The isotope shown here is Dysprosium The lecturer can point out that not decay is mentioned but transition - this is due to the fact that the isotope remains from the same element. Just some internal energy is lost and emitted in the form of electromagnetic radiation.
ATOMIC NUCLEUS AND RADIOACTIVITY E.H.ANNEX Medical Physicist Batra Hospital and Medical Research Centre New Delhi 62
1896 – Henry Becquerel – studied phosphorescence with Uranyl sulfate – discovered the Uranium Radioactivity. Nobel Prize in Physics – 1903 for discovery of radioactivity Becquerel investigated whether there was any connection between X-rays and naturally occurring phosphorescence. He had inherited from his father a supply of uranium salts, which phosphoresce on exposure to light. When the salts were placed near to a photographic plate covered with opaque paper, the plate was discovered to be fogged. The phenomenon was found to be common to all the uranium salts studied and was concluded to be a property of the uranium atom. Later, Becquerel showed that the rays emitted by uranium, which for a long time were named after their discoverer (‘Becquerel rays’), caused gases to ionize and that they differed from X-rays in that they could be deflected by electric or magnetic fields.
From 1896 on – Marie and Pierre Curie pursued the study of ‘Becquerel rays’)
They studied radioactive materials, In 1898 they deduced a logical explanation: that the pitchblende contained traces of some unknown radioactive component which was far more radioactive than uranium; thus on December 26 th 1898 Marie Curie announced the existence of this new substance.
Over several years of unceasing labour they refined several tons of pitchblende, progressively concentrating the radioactive components, then two new chemical elements. The first they named polonium after Marie's native country, and the other was named radium from its intense radioactivity.
As the nuclei get bigger, some of the nucleons get so far apart, the strong nuclear force isn’t effective due to its short range
But the electrostatic repulsions between the protons is a long range force and keeps pushing the protons apart
Nuclear Energy Our everyday life units for energy and mass are not suitable for atoms. The atomic mass unit (unified mass unit): 1u = 1.66 x10 27 kg Mass of a hydrogen atom is 1.0078 u The energy unit is the electronvolt (eV). 1eV = 1.60 10 19 J 1Mev = 1.60 10 13 J E (1 u) = mc 2 = 931 MeV
When the atomic nucleus undergoes spontaneous transformation, called radioactive decay , radiation is emitted
If the daughter nucleus is stable, this spontaneous transformation ends
If the daughter is unstable, the process continues until a stable nuclide is reached
Most radio nuclides decay in one or more of the following ways: (a) alpha decay, (b) beta-minus emission, (c) beta-plus (positron) emission, (d) electron capture, or (e) isomeric transition. (f) internal conversion
Types of Radioactivity particles: electrons : photons (more energetic than x-rays) penetrate! Easily Stopped Stopped by metal particles: nucleii Radioactive sources B field into screen detector
Alpha ( ) decay is the spontaneous emission of an alpha particle (identical to a helium nucleus) from the nucleus
Typically occurs with heavy nuclides (A > 150) and is often followed by gamma and characteristic x-ray emission
-decay Emission of an -particle or 4 He nucleus (2 neutrons, 2 protons) This is the preferred decay mode of nuclei heavier than 209 Bi with a proton/neutron ratio along the valley of stability The parent decreases its mass number by 4, atomic number by 2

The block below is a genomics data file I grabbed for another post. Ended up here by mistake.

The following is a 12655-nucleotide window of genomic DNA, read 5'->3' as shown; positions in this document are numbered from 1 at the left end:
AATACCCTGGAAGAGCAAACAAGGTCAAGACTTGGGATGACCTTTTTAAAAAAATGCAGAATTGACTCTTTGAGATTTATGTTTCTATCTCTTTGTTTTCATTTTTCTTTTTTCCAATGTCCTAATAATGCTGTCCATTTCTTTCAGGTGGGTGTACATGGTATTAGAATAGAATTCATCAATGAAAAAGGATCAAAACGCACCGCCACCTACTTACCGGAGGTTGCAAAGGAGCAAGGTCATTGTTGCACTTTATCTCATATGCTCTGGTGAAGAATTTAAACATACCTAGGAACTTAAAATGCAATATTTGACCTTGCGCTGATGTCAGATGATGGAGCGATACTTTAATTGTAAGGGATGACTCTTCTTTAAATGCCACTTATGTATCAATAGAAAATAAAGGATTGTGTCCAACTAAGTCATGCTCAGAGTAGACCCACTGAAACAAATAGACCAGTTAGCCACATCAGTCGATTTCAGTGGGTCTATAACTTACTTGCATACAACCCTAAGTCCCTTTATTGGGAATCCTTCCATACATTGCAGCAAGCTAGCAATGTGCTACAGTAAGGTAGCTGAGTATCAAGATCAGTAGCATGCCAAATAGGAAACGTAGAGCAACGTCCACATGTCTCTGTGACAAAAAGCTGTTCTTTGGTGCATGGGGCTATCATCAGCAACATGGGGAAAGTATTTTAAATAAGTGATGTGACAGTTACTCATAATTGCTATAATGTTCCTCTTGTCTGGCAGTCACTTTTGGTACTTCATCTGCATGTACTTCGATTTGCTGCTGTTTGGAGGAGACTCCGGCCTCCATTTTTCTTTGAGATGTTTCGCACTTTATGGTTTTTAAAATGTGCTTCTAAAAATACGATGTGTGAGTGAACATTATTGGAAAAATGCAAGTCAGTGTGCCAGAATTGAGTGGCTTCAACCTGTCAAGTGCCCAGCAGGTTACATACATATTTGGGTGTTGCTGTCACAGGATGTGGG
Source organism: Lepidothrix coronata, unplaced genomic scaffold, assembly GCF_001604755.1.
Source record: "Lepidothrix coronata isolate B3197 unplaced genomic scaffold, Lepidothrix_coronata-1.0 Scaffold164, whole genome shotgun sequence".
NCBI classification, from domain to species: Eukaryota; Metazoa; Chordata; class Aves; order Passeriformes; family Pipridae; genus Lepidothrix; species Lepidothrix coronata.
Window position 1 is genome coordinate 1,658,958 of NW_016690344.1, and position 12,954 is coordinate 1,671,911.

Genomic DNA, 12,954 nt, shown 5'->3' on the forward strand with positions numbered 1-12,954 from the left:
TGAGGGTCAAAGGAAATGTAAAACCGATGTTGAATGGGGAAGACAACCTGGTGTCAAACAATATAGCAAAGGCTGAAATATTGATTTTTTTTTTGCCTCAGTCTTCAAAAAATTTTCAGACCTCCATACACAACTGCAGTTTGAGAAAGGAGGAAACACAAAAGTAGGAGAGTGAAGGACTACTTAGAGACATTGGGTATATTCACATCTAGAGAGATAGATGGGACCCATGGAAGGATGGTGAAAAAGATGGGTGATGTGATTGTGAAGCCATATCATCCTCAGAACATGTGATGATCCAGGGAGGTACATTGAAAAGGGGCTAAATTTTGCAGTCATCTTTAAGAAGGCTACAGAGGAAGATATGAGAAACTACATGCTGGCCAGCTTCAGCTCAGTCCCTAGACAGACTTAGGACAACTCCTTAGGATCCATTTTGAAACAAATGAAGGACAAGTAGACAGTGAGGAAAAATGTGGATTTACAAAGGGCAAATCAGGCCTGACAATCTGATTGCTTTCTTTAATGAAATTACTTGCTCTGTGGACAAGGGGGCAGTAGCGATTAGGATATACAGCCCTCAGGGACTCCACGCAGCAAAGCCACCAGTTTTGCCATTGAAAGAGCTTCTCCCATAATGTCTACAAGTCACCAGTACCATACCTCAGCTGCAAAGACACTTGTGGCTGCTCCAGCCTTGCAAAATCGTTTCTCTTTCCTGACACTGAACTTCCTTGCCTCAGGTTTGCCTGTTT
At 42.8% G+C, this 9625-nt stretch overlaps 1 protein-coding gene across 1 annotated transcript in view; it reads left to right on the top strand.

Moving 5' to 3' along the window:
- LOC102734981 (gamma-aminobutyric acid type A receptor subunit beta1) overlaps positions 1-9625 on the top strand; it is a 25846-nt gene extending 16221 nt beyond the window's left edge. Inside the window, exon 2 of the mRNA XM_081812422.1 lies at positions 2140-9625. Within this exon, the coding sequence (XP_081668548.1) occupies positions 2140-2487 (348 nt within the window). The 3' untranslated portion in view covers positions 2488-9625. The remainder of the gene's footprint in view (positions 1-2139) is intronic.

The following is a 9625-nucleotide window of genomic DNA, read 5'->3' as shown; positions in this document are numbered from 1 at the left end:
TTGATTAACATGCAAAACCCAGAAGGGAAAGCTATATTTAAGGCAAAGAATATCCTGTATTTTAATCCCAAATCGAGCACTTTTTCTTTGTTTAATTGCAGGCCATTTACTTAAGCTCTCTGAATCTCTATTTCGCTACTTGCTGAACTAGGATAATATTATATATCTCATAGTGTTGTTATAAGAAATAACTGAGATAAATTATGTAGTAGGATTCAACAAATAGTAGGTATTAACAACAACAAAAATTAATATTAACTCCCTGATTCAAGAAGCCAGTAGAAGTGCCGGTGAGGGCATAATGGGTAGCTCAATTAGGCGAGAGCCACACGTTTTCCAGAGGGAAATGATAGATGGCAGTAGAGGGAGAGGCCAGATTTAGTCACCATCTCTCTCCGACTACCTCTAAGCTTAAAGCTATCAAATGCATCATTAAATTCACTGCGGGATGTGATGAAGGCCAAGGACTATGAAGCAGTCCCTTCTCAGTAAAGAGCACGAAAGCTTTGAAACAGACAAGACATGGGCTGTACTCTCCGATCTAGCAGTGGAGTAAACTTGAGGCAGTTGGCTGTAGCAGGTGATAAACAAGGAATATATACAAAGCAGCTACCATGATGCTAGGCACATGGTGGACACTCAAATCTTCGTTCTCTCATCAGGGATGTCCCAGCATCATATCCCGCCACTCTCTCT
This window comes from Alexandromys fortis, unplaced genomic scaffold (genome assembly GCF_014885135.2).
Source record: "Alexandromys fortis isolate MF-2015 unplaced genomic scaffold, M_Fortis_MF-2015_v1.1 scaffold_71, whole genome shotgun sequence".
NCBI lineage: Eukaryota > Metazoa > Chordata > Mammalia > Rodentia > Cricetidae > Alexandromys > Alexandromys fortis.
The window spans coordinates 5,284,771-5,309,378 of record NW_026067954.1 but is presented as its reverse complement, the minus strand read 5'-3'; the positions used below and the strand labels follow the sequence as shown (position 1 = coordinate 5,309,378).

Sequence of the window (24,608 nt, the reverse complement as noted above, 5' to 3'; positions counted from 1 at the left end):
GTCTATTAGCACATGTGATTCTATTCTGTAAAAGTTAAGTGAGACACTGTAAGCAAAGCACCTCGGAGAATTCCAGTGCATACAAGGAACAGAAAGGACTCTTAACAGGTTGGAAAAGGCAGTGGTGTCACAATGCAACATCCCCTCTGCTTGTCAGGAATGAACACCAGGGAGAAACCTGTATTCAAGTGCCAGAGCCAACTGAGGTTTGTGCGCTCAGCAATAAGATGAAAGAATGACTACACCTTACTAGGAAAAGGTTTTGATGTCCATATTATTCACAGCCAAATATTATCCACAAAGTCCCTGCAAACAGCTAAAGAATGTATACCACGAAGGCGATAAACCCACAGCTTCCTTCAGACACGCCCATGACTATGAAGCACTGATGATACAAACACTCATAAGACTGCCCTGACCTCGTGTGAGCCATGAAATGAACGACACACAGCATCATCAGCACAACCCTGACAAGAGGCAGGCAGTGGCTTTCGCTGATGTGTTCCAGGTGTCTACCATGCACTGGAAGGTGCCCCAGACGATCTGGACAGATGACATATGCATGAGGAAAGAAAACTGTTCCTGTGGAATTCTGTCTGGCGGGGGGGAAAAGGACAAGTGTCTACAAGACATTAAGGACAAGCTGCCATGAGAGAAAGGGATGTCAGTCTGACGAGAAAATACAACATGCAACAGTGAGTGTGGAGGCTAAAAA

-decay Emission of an electron (and an antineutrino) during conversion of a neutron into a proton The mass number does not change, the atomic number increases by 1. Example: 87 Rb -> 87 Sr + e – + This is the preferred decay mode of nuclei with excess neutrons compared to the valley of stability
-decay and electron capture Emission of a positron (and a neutrino) or capture of an inner-shell electron during conversion of a proton into a neutron The mass number does not change, the atomic number decreases by 1. Examples: 40 K -> 40 Ar + e + + 50 V+ e – -> 50 Ti + + These are the preferred decay modes of nuclei with excess protons compared to the valley of stability
Sometimes when a nucleus decays, the product is not stable either(radioactive isotope) and it will decay. The series of disintegration until a stable nuclide is reached is called a decay series. 235 U decaying into 207 Pb is a well-known one another is thorium series that starts with 232 Th and ends with 208 Pb.
The Decay Constant N/ t N(t) N number of radionuclides at some moment of time t N number of nuclei that decay in a time interval t decay constant N 0 initial number of nuclei T 1/2 half-life e = 2.718 N = N t N(t) = N 0 e t N 0 /2 = N 0 e T 1/2 T 1/2 = 0.693/
If the half life of the parent is longer than that of the daughter,then after a certain time a condition of equilibrium will be achieved ,that is the ratio of the daughter activity to the parent activity will become constant . In addition the decay rate of the nuclide is then governed by the half life or disintegration rate of the parent
First accomplished by Rutherford in 1919, even though alchemists tried for hundreds of years.
Transmutation of lead into gold was achieved by Glenn Seaborg, who succeeded in transmuting a small quantity of lead in 1980. He also first isolated plutonium for the atomic bomb and discovered/”created” many elements. (NY Times, Feb 1999)
There is an earlier report (1972) in which Soviet physicists at a nuclear research facility in Siberia accidentally discovered a reaction for turning lead into gold when they found the lead shielding of an experimental reactor had changed to gold.
Accomplished with particle accelerators like the Stanford Linear Accelerator (SLAC)